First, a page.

The tail-sitter configuration, in which the whole craft rotates from a vertical to a horizontal position, has also been a source of fascination through aeronautical history. The Nazis, for example, were considering such a craft. And there was an American defense program that resulted in the creation of two prototype aircraft by Lockheed and Convair. The photographs of these huge planes sitting vertically on runways—shiny and steel, unmistakably mid-century—feel retrofuturistic. None of the research efforts caught on, though, with a major problem being that there wasn’t a good way for the pilot to deal with the change in orientation.
Obviously, that’s not a problem with a drone, though. The “pilot” is housed in a desktop-class computer that sits towards the tail of the plane. The power system, batteries, cabling, and a big capacitor, sit just above it. That’s hooked to the motors, which also send back motor performance data to the flight computer. Sensor data also comes in from the inertial measurement unit (IMU) mounted to the left of the computer. The IMU uses accelerometers and gyroscopes to determine the X-Y-Z positioning of the craft, an essential part of flying. In the nose, we find the GPS unit, and in the tail, there’s a camera pointed down. There’s no on-board laser rangefinding system in the current incarnation, but there are two communications radios, one high-bandwidth for sending telemetry data, and one low-bandwidth for longer range communications.
Google has not settled on this design for all its future program development, but it has formed the platform for much of their testing. While the hardware is a significant part of the problem, they seem largely agnostic about which flying machine might ultimately serve their needs best. The real challenges, Teller and Roy insist, come in the design of the rest of the system like, for example, the delivery mechanism.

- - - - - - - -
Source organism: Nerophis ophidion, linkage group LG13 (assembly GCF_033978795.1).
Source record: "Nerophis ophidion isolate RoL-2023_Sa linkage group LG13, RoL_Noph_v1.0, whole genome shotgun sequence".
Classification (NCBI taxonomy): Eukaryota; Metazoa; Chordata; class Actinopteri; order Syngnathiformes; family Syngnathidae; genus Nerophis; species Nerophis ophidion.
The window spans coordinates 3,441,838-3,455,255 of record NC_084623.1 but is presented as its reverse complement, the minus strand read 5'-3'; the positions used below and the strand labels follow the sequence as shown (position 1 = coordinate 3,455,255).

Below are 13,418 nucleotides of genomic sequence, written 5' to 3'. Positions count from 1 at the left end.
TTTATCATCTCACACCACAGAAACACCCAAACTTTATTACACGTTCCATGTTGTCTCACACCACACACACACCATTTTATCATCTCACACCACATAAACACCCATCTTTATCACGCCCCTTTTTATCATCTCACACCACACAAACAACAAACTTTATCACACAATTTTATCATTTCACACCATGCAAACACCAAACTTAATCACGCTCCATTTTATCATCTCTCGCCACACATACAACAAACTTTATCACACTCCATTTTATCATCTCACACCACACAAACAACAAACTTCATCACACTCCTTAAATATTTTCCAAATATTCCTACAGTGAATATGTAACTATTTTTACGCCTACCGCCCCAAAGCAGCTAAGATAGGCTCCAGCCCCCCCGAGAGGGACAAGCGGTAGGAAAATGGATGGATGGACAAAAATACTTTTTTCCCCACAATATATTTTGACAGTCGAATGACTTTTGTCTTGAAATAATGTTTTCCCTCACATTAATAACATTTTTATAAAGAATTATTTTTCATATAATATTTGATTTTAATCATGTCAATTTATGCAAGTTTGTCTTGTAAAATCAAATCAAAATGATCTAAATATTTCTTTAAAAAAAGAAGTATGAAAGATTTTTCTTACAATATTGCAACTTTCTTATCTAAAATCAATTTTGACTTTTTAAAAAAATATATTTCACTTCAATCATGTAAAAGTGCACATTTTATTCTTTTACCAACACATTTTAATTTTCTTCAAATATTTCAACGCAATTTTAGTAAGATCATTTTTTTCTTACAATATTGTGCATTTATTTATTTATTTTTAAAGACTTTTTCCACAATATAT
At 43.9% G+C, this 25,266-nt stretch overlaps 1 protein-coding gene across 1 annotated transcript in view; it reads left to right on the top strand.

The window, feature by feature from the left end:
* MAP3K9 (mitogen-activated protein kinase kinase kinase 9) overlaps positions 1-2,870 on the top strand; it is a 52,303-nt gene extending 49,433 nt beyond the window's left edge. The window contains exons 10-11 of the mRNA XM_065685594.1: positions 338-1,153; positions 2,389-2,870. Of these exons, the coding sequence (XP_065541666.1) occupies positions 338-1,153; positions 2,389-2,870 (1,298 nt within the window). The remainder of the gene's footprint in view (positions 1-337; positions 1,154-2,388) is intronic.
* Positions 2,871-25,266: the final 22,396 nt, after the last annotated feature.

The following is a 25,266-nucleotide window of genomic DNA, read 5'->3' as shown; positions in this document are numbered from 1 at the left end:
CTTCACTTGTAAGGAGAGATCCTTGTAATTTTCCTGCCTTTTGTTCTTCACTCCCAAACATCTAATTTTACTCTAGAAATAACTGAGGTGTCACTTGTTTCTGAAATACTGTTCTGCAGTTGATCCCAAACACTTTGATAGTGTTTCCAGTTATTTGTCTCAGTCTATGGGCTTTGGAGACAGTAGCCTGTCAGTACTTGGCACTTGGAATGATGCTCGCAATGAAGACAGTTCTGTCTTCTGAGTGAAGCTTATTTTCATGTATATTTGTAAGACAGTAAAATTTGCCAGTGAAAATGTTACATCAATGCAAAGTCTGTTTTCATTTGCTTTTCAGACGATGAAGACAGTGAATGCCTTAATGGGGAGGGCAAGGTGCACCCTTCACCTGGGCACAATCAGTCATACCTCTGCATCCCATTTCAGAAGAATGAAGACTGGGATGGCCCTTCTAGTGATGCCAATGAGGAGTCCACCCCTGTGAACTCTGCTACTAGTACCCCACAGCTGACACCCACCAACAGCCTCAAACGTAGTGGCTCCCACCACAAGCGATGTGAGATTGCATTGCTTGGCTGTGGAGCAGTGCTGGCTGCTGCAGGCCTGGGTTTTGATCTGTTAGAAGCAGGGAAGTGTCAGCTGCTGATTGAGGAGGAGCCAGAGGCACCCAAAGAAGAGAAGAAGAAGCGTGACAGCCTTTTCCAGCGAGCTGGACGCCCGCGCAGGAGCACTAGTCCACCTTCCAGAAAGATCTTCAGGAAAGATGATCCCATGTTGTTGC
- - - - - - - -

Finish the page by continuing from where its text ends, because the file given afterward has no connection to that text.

Imagine all the possible ways one might get something from high in the air down to the ground. How about a tiny parachute à la The Hunger Games? Roy’s team tried it. There was too much wind interference and they struggled with accuracy. How about literally firing them down, a ballistic approach? “We contemplated this,” Roy said. “And then Sergey walked out from under a balcony and we almost hit him in a drop test.” After that, they moved on.
Another obvious idea is to simply land the craft, drop the package, and then take off again. To test the premise, they brought in some of Google’s user experience researchers who queried people about how they might react to such a delivery.
What they found was that individuals could not be stopped from trying to reach for their packages, even if they were told that the rotors on the vehicle were dangerous, which they are.
Finally, they settled on an idea that Roy had initially resisted: winching down a line with the package on it and then winding it back up into the craft.
Mechanical engineer Joanna Cohen, trained at Cal Tech and MIT, designed the contraption. It consists of a few key parts. The first is the winch itself, which spools out the hi-grade fishing line. The second is the “egg,” the little gadget that goes down with the package, detects that it has reached the ground, releases the delivery, and signals that it should be cranked back up to the hovering UAV. If something goes wrong, there is an emergency release mechanism at the top of the line—“basically a razor blade,” Cohen told me—that allows the UAV to cut and fly.
When a package comes hurtling down, it moves at about 10 meters per second (about 22 miles per hour). When it gets close to the ground, the winch slows the fall to 2 meters per second for a relatively soft landing.
In the abstract, or under ideal conditions, this seems simple enough. But the project’s hardware lead James Burgess said that out in the world, it’s not so easy to make the deliveries work.
“If you can imagine a user case where we’re going to someone’s house, and the egg hits something—maybe it hit the power lines, maybe it hit the trees, maybe it hit the roof, maybe it hit the railing on the porch before it got to the porch. There are a lot of unknowns and environmental challenges,” Burgess said.
“So the egg is smart enough to know that it hit something, but the vehicle also knows how high it is and the winch also knows how much line it is letting out. The egg says, ‘I hit something,’ and the vehicle says, ‘But wait, you’re not far enough down yet, so keep going because probably you bounced off something and don’t arm yourself for [package] release.’ So, all of our sensors and components work together in this network to make good decisions.”
Or, for now, some kind of decision. When I asked how they planned to deal with power lines, which seem especially challenging to sense and avoid, the whole team demurred. “Remember: early days,” Roy intoned. “We’re not even close to that.”
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Like all autonomous robots, delivery drones have three fundamental tasks. They have to understand their position in the physical world. They have to reason where they should go next. And they have to actually execute the control maneuvers to get there.